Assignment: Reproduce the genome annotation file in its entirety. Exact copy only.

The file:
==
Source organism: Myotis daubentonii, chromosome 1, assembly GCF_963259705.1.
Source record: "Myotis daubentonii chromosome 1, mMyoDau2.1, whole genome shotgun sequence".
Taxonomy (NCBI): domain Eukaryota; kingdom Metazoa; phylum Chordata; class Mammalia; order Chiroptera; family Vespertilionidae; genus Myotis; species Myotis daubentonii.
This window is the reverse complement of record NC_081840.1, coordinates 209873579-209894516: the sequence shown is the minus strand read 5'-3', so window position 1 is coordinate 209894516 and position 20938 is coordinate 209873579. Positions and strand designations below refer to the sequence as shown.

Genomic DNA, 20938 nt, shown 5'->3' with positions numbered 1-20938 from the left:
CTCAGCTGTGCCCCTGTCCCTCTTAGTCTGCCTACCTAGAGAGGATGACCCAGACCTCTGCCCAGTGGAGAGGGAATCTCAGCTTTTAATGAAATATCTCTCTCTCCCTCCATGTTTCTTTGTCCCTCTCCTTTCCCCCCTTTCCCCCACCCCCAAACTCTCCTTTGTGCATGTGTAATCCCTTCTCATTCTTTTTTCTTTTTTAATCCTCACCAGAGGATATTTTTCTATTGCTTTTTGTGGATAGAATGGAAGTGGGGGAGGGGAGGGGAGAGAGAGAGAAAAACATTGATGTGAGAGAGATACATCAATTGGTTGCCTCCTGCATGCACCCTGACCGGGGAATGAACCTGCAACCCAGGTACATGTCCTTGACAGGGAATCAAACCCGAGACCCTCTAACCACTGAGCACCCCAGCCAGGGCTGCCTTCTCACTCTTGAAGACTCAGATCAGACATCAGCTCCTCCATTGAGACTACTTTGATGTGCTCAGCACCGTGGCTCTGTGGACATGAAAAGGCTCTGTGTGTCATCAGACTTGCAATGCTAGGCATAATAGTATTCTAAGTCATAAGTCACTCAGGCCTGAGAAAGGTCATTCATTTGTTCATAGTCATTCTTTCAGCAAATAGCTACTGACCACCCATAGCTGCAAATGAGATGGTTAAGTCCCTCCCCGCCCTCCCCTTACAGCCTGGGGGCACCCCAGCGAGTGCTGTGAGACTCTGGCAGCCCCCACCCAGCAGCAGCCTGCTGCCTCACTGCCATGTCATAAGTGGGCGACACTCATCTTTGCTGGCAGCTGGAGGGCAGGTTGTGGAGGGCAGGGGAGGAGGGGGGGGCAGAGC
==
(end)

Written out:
Source organism: Myotis daubentonii, chromosome 1, assembly GCF_963259705.1.
Source record: "Myotis daubentonii chromosome 1, mMyoDau2.1, whole genome shotgun sequence".
Taxonomy (NCBI): domain Eukaryota; kingdom Metazoa; phylum Chordata; class Mammalia; order Chiroptera; family Vespertilionidae; genus Myotis; species Myotis daubentonii.
This window is the reverse complement of record NC_081840.1, coordinates 209873579-209894516: the sequence shown is the minus strand read 5'-3', so window position 1 is coordinate 209894516 and position 20938 is coordinate 209873579. Positions and strand designations below refer to the sequence as shown.

Genomic DNA, 20938 nt, shown 5'->3' with positions numbered 1-20938 from the left:
CTCAGCTGTGCCCCTGTCCCTCTTAGTCTGCCTACCTAGAGAGGATGACCCAGACCTCTGCCCAGTGGAGAGGGAATCTCAGCTTTTAATGAAATATCTCTCTCTCCCTCCATGTTTCTTTGTCCCTCTCCTTTCCCCCCTTTCCCCCACCCCCAAACTCTCCTTTGTGCATGTGTAATCCCTTCTCATTCTTTTTTCTTTTTTAATCCTCACCAGAGGATATTTTTCTATTGCTTTTTGTGGATAGAATGGAAGTGGGGGAGGGGAGGGGAGAGAGAGAGAAAAACATTGATGTGAGAGAGATACATCAATTGGTTGCCTCCTGCATGCACCCTGACCGGGGAATGAACCTGCAACCCAGGTACATGTCCTTGACAGGGAATCAAACCCGAGACCCTCTAACCACTGAGCACCCCAGCCAGGGCTGCCTTCTCACTCTTGAAGACTCAGATCAGACATCAGCTCCTCCATTGAGACTACTTTGATGTGCTCAGCACCGTGGCTCTGTGGACATGAAAAGGCTCTGTGTGTCATCAGACTTGCAATGCTAGGCATAATAGTATTCTAAGTCATAAGTCACTCAGGCCTGAGAAAGGTCATTCATTTGTTCATAGTCATTCTTTCAGCAAATAGCTACTGACCACCCATAGCTGCAAATGAGATGGTTAAGTCCCTCCCCGCCCTCCCCTTACAGCCTGGGGGCACCCCAGCGAGTGCTGTGAGACTCTGGCAGCCCCCACCCAGCAGCAGCCTGCTGCCTCACTGCCATGTCATAAGTGGGCGACACTCATCTTTGCTGGCAGCTGGAGGGCAGGTTGTGGAGGGCAGGGGAGGAGGGGGGGGCAGAGC